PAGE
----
A whole host of exciting scientific discoveries have been made at Great Ormond Street Hospital (GOSH) and the UCL Institute of Child Health (ICH). We’re unwrapping our biggest discoveries from the last 12 months.
As a research hospital, every year GOSH and the ICH carry out more than 1,200 active research projects, all aimed at finding new treatments and better ways to care for children with rare and complex conditions. Just a few research highlights include...
A quicker diagnosis for critically ill children
Researchers from GOSH and the ICH identified the need to quickly identify rare genetic conditions – frequent risk factors for paediatric intensive care admissions. The team developed a method of rapidly sequencing the genes of critically ill children, helping with their diagnosis.
The team successfully applied this workflow in critically ill children and obtained a diagnostic rate of 42%. The shortest time taken to reach a diagnosis was just four days – meaning children could potentially leave the intensive care unit sooner.
A cause for the blood vessel defect arteriovenous malformation
Drugs normally used to treat cancer could reduce the disfigurements of thousands of children born with life-threatening blood vessel defects, according to research led by GOSH and the ICH.
Following DNA testing, scientists have been able to pinpoint the group of genes responsible for causing blood vessel defects in arteriovenous malformation. For the first time, they have identified drugs which could target the underlying cause of the condition.
The research, led by Dr Veronica Kinsler, Consultant Paediatric Dermatologist at GOSH and Principal Investigator and Wellcome Trust Fellow at ICH, will now be tested in an international clinical trial, planned to start next year.
Using cannabis-derived drugs to help children with rare forms of epilepsy
In a clinical trial led at GOSH by Professor Helen Cross, cannabidiol cut the number of drop attacks – a type of epileptic seizure – which children with Lennox–Gastaut syndrome (LGS) experienced. LGS is a rare type of epilepsy which typically occurs between ages three to five years and can be caused by head injuries, nervous system infections and genetic conditions.
“These studies provide robust evidence of the effectiveness of cannabidiol for children with drug resistant forms of epilepsy and will have significant impact for patients with these serious and debilitating conditions,” said Professor Cross.
Identifying a gene that causes a rare skin and muscle condition
A new, in-depth method has helped shed light on the key role of B cells, a type of immune cell, in the rare childhood condition juvenile dermatomyositis (JDM).
The new approach, brings together genomic, clinical and molecular information to help researchers develop a clearer picture of the characteristics or ‘phenotype’ of rare conditions and understand why patients are affected differently.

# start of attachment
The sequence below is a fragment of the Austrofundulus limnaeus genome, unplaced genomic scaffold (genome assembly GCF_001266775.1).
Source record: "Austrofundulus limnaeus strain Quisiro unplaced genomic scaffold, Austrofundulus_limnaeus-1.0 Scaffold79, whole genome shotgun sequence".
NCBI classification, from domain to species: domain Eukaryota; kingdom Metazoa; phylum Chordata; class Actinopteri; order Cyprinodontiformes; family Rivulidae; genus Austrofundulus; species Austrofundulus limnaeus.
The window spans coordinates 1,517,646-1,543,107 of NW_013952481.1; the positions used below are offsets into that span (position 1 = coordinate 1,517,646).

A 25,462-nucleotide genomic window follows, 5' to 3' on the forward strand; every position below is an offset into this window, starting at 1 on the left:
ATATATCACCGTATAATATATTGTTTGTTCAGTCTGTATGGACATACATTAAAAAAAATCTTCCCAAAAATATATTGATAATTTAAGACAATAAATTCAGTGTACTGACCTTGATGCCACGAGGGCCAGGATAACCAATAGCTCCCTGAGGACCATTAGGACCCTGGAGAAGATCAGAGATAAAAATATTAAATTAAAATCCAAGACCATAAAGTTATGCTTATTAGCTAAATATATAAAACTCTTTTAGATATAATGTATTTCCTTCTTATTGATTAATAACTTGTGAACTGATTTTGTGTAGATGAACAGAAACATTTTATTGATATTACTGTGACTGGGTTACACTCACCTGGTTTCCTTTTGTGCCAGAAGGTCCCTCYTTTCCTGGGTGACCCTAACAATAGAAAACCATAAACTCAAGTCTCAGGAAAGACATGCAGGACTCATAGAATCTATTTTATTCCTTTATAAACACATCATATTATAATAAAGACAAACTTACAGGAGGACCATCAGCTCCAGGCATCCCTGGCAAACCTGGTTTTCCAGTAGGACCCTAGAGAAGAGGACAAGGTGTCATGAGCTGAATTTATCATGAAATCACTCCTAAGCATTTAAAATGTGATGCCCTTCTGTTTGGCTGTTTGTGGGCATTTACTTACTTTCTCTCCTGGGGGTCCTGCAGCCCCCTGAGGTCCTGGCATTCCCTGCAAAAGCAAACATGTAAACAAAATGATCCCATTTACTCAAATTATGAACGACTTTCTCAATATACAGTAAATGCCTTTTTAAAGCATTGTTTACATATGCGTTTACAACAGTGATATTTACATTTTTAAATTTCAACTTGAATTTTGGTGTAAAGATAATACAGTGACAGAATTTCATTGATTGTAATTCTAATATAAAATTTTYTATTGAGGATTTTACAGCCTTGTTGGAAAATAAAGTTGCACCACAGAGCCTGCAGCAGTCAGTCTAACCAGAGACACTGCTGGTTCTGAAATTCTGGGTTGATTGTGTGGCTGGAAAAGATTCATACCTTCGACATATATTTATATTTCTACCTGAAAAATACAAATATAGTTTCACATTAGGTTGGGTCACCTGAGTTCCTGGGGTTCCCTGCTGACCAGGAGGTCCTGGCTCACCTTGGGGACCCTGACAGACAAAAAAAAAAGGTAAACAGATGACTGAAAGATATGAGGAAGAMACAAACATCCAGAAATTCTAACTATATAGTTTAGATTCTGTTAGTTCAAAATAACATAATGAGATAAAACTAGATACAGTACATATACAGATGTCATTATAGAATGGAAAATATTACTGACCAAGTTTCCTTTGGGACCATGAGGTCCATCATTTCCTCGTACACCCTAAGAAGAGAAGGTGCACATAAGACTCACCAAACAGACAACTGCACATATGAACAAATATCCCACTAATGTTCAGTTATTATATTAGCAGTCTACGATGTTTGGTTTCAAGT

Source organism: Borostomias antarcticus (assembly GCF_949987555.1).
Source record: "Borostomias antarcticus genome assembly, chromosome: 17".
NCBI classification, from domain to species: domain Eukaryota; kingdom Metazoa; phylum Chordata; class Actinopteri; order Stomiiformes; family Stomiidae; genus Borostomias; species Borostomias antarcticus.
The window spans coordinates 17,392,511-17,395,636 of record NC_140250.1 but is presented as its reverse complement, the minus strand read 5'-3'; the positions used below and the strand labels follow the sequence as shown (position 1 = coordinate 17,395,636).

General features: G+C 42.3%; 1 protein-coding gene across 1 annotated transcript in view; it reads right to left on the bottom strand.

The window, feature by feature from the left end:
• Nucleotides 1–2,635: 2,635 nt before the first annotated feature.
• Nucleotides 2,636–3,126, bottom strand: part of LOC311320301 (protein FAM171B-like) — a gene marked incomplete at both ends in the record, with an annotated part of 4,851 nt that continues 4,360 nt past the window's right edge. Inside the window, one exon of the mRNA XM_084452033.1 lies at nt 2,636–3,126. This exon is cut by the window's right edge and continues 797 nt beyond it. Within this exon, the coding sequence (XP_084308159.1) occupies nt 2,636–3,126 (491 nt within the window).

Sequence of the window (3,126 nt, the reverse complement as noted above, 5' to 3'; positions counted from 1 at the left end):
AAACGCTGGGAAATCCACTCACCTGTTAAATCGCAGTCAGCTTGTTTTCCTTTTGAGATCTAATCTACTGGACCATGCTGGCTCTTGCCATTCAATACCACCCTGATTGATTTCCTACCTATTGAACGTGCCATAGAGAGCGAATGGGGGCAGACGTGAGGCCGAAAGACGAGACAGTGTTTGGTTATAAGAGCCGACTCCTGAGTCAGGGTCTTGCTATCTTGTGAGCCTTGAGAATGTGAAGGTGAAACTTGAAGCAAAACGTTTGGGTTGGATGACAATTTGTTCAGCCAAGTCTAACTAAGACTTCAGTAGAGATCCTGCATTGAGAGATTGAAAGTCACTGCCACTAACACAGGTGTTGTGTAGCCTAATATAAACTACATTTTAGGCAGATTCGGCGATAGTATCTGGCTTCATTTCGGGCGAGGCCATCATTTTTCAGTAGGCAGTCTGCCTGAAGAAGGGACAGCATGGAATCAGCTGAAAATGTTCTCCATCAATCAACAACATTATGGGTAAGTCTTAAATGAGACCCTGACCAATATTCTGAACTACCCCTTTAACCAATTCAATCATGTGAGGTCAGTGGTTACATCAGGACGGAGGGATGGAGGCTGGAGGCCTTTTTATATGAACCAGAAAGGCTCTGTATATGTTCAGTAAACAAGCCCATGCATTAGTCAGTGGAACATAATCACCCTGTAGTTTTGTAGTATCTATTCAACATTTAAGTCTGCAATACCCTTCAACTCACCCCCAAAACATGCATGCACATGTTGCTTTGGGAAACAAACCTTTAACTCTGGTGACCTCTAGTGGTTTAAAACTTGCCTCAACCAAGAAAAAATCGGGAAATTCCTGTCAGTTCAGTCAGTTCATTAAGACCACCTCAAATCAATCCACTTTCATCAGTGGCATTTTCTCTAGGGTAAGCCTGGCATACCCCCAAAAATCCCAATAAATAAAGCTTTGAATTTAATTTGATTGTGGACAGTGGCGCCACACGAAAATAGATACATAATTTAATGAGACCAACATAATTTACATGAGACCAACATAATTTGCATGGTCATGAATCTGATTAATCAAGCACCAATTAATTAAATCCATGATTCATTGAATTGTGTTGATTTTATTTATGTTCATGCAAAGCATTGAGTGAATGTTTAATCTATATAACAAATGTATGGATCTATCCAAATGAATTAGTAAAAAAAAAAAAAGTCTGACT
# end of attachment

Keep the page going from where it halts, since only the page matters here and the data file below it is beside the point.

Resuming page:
This research, which was the first to use this in-depth approach to phenotyping, identified IFN alpha and TLR7 as promising targets for new therapies for JDM and as important indicators of the condition’s severity and the patient’s risk of developing complications.
Targeted treatment for a rare form of rickets
Precision medicine research taking place at the National Institute for Health Research (NIHR) GOSH Clinical Research Facility (CRF) developed more targeted and effective treatments for children who have a rare form of rickets called X-linked hypophosphatemia (XLH).
Dr William van’t Hoff, director of the NIHR GOSH CRF, said “Previously, people with XLH were treated with high doses of phosphate and vitamin D, but a clinical trial offered a new more targeted treatment. This kind of precision medicine, or designer medicine as its sometimes called, is helping us find more effective treatments for patients at GOSH and children across the world. It’s a really exciting time to be involved in research with children.”
Growing a bio-engineered oesophagus in the lab
Researchers have grown the world’s first oesophagus engineered from stem cells and successfully transplanted them into mice, in a pioneering new study led by GOSH and the ICH.
It is hoped this new research could pave the way for clinical trials of lab-grown food pipes for the thousands of children who are born with gut conditions, or who develop them later in life.
Professor Paolo De Coppi, who co-led the study, Consultant at GOSH and Head of Stem Cells and Regenerative Medicine at ICH said: “This is a major step forward for regenerative medicine, bringing us ever closer to treatment that goes beyond repairing damaged tissue and offers the possibility of rejection-free organs and tissues for transplant."
The UK’s first fetal surgery for spina bifida
This summer a team from GOSH and University College London Hospitals (UCLH) have carried out operations on the damaged spinal cords of two babies in the womb, in what are the first surgeries of their kind in the UK. Until now, mums could choose to have the fetal surgery abroad or have postnatal surgery after the baby is born, which is the current practice in the UK.
Hundreds more research breakthroughs are being made every day across a wide range of clinical specialties at GOSH and UCL. All these breakthroughs depend on the hard work and dedication of the multidisciplinary teams of doctors, nurses, allied health professionals, support staff, scientists and administrators who all come together to help advance our knowledge of child health and ultimately improve the lives of children with rare and complex conditions.